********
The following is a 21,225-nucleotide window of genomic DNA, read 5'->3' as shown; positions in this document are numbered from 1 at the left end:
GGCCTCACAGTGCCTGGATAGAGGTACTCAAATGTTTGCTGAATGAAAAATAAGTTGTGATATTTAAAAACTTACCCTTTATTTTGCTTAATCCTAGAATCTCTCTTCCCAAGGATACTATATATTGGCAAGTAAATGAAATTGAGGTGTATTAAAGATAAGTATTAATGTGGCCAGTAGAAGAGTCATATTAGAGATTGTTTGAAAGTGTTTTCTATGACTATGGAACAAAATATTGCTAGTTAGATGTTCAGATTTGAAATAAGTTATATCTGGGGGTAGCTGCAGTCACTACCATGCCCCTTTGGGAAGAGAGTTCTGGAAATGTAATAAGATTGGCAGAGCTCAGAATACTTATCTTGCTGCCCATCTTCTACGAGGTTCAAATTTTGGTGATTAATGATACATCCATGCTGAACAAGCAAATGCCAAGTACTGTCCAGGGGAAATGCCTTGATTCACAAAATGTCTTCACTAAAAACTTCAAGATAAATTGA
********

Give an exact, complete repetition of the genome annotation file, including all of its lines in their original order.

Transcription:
The following is a 21,225-nucleotide window of genomic DNA, read 5'->3' as shown; positions in this document are numbered from 1 at the left end:
GGCCTCACAGTGCCTGGATAGAGGTACTCAAATGTTTGCTGAATGAAAAATAAGTTGTGATATTTAAAAACTTACCCTTTATTTTGCTTAATCCTAGAATCTCTCTTCCCAAGGATACTATATATTGGCAAGTAAATGAAATTGAGGTGTATTAAAGATAAGTATTAATGTGGCCAGTAGAAGAGTCATATTAGAGATTGTTTGAAAGTGTTTTCTATGACTATGGAACAAAATATTGCTAGTTAGATGTTCAGATTTGAAATAAGTTATATCTGGGGGTAGCTGCAGTCACTACCATGCCCCTTTGGGAAGAGAGTTCTGGAAATGTAATAAGATTGGCAGAGCTCAGAATACTTATCTTGCTGCCCATCTTCTACGAGGTTCAAATTTTGGTGATTAATGATACATCCATGCTGAACAAGCAAATGCCAAGTACTGTCCAGGGGAAATGCCTTGATTCACAAAATGTCTTCACTAAAAACTTCAAGATAAATTGA